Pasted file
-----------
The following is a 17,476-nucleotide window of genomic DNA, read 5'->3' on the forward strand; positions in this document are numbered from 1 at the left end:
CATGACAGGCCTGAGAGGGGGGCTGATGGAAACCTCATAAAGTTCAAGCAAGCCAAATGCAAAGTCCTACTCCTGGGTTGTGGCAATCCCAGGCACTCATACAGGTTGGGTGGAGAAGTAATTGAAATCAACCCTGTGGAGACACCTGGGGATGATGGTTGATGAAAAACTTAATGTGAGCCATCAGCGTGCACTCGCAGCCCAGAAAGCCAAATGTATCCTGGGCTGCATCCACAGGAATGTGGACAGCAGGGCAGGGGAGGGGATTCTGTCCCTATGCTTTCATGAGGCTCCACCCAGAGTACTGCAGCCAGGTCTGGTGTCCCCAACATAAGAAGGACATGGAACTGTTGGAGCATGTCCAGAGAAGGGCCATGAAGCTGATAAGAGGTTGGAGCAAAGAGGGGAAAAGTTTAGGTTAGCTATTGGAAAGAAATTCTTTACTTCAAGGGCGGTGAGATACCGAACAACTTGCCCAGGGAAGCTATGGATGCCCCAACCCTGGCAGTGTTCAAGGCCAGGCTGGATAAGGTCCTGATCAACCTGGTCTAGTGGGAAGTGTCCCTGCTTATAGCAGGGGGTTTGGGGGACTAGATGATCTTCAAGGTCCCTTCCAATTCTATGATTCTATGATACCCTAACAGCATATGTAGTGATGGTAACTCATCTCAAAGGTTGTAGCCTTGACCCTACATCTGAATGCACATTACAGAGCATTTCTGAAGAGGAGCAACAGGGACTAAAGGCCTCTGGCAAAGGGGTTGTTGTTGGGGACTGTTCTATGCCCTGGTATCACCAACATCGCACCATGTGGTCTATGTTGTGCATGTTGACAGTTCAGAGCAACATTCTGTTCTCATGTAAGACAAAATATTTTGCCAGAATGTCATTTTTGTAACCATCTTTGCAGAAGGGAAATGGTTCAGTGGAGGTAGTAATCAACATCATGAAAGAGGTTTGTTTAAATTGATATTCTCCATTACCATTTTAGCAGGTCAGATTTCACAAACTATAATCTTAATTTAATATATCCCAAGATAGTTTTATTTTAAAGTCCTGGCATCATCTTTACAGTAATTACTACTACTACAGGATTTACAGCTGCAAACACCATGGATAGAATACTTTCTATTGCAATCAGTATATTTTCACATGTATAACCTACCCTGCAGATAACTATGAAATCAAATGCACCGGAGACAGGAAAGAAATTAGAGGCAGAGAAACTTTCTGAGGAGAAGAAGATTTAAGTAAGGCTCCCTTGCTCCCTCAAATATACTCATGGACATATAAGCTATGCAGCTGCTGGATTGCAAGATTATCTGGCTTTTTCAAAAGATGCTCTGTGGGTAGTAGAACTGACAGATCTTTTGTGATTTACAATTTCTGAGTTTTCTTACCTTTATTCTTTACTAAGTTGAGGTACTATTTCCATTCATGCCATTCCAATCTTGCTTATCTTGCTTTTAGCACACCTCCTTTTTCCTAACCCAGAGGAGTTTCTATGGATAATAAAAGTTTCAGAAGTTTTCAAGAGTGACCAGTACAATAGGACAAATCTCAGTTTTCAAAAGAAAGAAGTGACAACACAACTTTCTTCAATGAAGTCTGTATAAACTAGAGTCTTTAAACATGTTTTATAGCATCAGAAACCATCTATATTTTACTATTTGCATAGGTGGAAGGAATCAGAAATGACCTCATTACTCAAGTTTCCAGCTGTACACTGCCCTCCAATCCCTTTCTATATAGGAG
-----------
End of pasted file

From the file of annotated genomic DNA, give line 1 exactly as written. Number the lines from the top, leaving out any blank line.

The following is a 17,476-nucleotide window of genomic DNA, read 5'->3' on the forward strand; positions in this document are numbered from 1 at the left end: